In this article

[Written in partnership with BeliGas, but the editorial team had full control over the content.]

Suthan Mookaiah’s main reason for starting BeliGas 6 months ago was to provide immediate employment in a “pandemic-proof” business for B40 Malaysians who’d lost their jobs.

At the same time, he could see his LPG gas delivery business solving multiple problems directly related to the industry too.

The “crazy fluctuation” of prices and the substandard delivery quality were just two of them. “Gas prices can differ between RM28-RM35 between even 2 neighbouring houses for no reason,” he told Vulcan Post.

“Not only that, most houses also have a poor fire safety and awareness training on handling, usage and maintenance of gas equipment. This is where I saw the big opportunity to innovate with the digital and tech skill I have,” he added.

Getting It From The Source

Your standard LPG gas cylinder in a kedai runcit usually runs through multiple layers of middlemen, hence the high mark-ups, Suthan shared. It starts with the LPG supplier/manufacturer, goes to a premium stockist then a stockist, then to a dealer, to a sub dealer, to a runner, and finally, to your kedai runcit where you’d make the purchase.

By working directly with LPG gas suppliers, BeliGas is able to offer low prices. Their standardised prices for a 14kg cylinder delivery across 123 service areas within the Klang Valley are:

  • Pre-order 1 day before: RM25.60
  • Same-day order, standard delivery between 9AM-6PM: RM26.60
  • Same-day order, but urgent delivery in 1 hour: RM29.60
  • Same-day order, but delivery after 8PM: RM38.60

If your delivery requires them to walk up stairs or use the lifts in apartments or condos, there will be an RM3 surcharge.

From what we can see, BeliGas’ offering is cheaper than that of its closest competitor, HaloGas too.

A 14kg cylinder from HaloGas will run you RM26.50, but that’s without the delivery fee calculated based on your area. On the other hand, pre-ordering with BeliGas costs RM25.60, with no extra delivery fees.

Suthan also added that they use tech and logistics efficiency to optimise the cost of deliveries, where savings are then passed to consumers.

Taking Matters Into Their Own Hands

“Initially, we used a third-party contractor in the first month, but logistics/delivery was terrible to say. It created a lot of chain problems in fulfilment and service delivery,” Suthan recalled.

To overcome that problem, he made the costly CaPex decision of using his personal savings to build BeliGas’ own delivery fleet, hiring drivers and purchasing transport vehicles.

One of BeliGas’ lorries / Image Credit: BeliGas

Not only did this solve their delivery problems, but it now reduces their Opex cost on a day-to-day basis too.

Dictionary Time: CapEX means capital expenditure, which is the cost of developing or providing non-consumable parts for the product or system, while Opex means operational expenditure, which is the ongoing cost of running a business.

For a company that started its deliveries on July 1, 2020, Suthan was proud to share that they’d hit RM1,000,000 in cumulative revenue this week (at the time of writing). Today, they deliver about 6,000 cylinders a month.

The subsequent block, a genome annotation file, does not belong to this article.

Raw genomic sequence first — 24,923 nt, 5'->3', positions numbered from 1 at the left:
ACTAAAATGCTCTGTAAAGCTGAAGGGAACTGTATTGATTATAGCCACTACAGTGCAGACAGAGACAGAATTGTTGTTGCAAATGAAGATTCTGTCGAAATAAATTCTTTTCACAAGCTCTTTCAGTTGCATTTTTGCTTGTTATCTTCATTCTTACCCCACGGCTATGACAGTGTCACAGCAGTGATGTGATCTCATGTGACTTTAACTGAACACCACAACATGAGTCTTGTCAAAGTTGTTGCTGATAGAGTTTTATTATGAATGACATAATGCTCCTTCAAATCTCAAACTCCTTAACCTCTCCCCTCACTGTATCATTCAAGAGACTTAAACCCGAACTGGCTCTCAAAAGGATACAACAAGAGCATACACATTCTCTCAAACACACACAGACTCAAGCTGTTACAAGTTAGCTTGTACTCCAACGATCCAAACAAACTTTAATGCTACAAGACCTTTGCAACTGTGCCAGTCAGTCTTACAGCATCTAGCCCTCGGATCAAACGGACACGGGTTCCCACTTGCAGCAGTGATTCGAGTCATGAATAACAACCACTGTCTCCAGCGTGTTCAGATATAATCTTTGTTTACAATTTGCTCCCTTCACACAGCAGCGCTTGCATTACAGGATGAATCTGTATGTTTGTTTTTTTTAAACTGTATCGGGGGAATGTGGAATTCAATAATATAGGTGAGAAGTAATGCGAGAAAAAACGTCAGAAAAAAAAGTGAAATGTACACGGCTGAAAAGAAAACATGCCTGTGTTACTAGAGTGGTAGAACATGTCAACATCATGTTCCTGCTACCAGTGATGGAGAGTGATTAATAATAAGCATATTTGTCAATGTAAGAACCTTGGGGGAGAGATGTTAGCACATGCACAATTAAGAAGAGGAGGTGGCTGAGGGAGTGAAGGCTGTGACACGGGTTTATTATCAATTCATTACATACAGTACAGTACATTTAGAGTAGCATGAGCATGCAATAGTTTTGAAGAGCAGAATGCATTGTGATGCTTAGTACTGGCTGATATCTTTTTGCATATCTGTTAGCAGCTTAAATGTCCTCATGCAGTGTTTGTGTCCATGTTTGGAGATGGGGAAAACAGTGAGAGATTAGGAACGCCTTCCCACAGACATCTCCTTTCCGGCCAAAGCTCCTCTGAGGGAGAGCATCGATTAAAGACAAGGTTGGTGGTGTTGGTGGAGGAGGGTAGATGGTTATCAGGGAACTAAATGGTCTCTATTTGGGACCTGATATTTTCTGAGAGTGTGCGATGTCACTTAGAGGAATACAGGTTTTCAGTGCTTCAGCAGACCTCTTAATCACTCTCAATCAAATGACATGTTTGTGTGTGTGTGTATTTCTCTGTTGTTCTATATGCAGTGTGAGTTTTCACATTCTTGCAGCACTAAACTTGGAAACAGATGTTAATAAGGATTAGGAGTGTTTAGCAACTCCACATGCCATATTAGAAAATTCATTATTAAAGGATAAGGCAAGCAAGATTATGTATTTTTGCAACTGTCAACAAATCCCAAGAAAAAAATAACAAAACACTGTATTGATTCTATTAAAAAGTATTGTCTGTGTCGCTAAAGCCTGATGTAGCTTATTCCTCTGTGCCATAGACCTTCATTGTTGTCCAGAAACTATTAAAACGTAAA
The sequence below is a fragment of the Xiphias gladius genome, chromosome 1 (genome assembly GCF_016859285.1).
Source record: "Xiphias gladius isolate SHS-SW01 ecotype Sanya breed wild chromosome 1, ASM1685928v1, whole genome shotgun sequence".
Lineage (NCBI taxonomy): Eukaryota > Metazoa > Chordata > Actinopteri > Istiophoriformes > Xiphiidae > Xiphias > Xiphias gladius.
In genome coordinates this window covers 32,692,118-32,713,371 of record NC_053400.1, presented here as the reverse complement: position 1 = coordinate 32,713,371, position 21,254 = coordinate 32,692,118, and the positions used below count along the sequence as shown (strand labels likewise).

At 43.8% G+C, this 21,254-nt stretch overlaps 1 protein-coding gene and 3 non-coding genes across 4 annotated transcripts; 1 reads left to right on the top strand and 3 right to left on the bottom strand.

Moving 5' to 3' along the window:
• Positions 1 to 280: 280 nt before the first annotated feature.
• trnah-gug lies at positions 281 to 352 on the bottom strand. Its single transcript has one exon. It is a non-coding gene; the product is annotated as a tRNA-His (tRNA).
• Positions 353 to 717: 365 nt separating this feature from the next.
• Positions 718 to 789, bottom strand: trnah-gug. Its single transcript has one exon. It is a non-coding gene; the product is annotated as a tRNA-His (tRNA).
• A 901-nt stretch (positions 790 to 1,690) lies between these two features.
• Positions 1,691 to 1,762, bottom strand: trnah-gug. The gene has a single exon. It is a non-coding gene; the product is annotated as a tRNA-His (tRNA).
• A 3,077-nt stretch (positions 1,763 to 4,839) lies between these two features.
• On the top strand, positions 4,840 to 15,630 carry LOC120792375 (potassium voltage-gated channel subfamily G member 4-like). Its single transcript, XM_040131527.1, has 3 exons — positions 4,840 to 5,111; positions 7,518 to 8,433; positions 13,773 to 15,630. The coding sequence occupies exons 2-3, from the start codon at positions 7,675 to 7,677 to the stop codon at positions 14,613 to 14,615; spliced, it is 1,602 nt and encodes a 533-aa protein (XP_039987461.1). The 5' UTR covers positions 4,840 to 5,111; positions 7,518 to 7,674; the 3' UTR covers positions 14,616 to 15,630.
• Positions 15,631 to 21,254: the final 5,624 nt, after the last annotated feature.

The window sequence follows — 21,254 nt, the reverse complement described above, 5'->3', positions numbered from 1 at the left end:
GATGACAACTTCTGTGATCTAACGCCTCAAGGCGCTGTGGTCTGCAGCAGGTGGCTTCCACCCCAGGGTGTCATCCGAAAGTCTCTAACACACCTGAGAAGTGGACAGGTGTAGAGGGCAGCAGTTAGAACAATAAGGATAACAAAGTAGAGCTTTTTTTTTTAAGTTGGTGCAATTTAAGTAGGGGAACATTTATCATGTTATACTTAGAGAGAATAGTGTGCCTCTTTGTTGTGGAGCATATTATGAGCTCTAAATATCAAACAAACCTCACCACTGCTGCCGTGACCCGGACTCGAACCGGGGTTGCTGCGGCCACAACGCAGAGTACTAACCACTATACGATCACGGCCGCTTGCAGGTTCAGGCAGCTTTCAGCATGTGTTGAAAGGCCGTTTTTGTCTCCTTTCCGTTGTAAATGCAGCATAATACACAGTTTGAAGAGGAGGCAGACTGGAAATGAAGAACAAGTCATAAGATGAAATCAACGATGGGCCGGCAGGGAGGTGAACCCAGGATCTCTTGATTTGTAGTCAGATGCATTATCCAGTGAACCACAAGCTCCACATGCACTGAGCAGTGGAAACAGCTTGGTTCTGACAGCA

In all, Suthan is also proud that he’s accomplished his main goal of hiring B40 and other unemployed Malaysians too. So far, 40 Malaysians are on BeliGas’ payroll, and they’ve even hired ex-convicts to work in their hub and HQ warehouse.

“We built the business during the worst times.”

“When everyone was scaling down on marketing, we decided to scale up using a lot of offline media, which drove the cost up in 6 figures. We believed in brand building, even in trying times,” Suthan said.

They also used digital media such as vlogs and group promos that endeared them to local communities online, and proving that they walked the talk after earned them fans.

Haters in a business are nothing new, but the majority of negative feedback they get is mainly from locals who live outside of their delivery areas, Suthan mused.

What was more alarming to the team was how they got threats and blackmails consistently from other players in the business when they headed to new areas.

A BeliGas rider on the move / Image Credit: BeliGas

“All we do is make sure our riders are well informed on how to handle the situation professionally, get insurance, and focus on being customer-centric. And then we report when needed,” he said.

BeliGas is set to launch in Georgetown, Penang as well as Tampoi, Johor, but the lockdowns have put a bit of a delay in their plans. Suthan is also eyeing an expansion to the East coast, and he’s confident they can move quickly into the regional market within 1-2 years.

To add value to their services, BeliGas’ white-labelled SIRIM approved gas regulators will be coming out soon, along with the sale of fire safety kits. They’re also looking to release a micro-insurance product.

With regards to Suthan’s mission of providing more jobs for the B40, he intends to create micro-entrepreneur programmes through partnerships with GLCs or NGOs.  

  • You can learn more about BeliGas here.
  • You can read about other Malaysian startups here.

Featured Image Credit: Suthan Mookaiah, Managing Director of BeliGas

Categories: Entrepreneur, Malaysian

Subscribe to our newsletter

Stay updated with Vulcan Post weekly curated news and updates.


Vulcan Post aims to be the knowledge hub of Singapore and Malaysia.

© 2021 GRVTY Media Pte. Ltd.
(UEN 201431998C.)

Vulcan Post aims to be the knowledge hub of Singapore and Malaysia.

© 2021 GRVTY Media Pte. Ltd.
(UEN 201431998C.)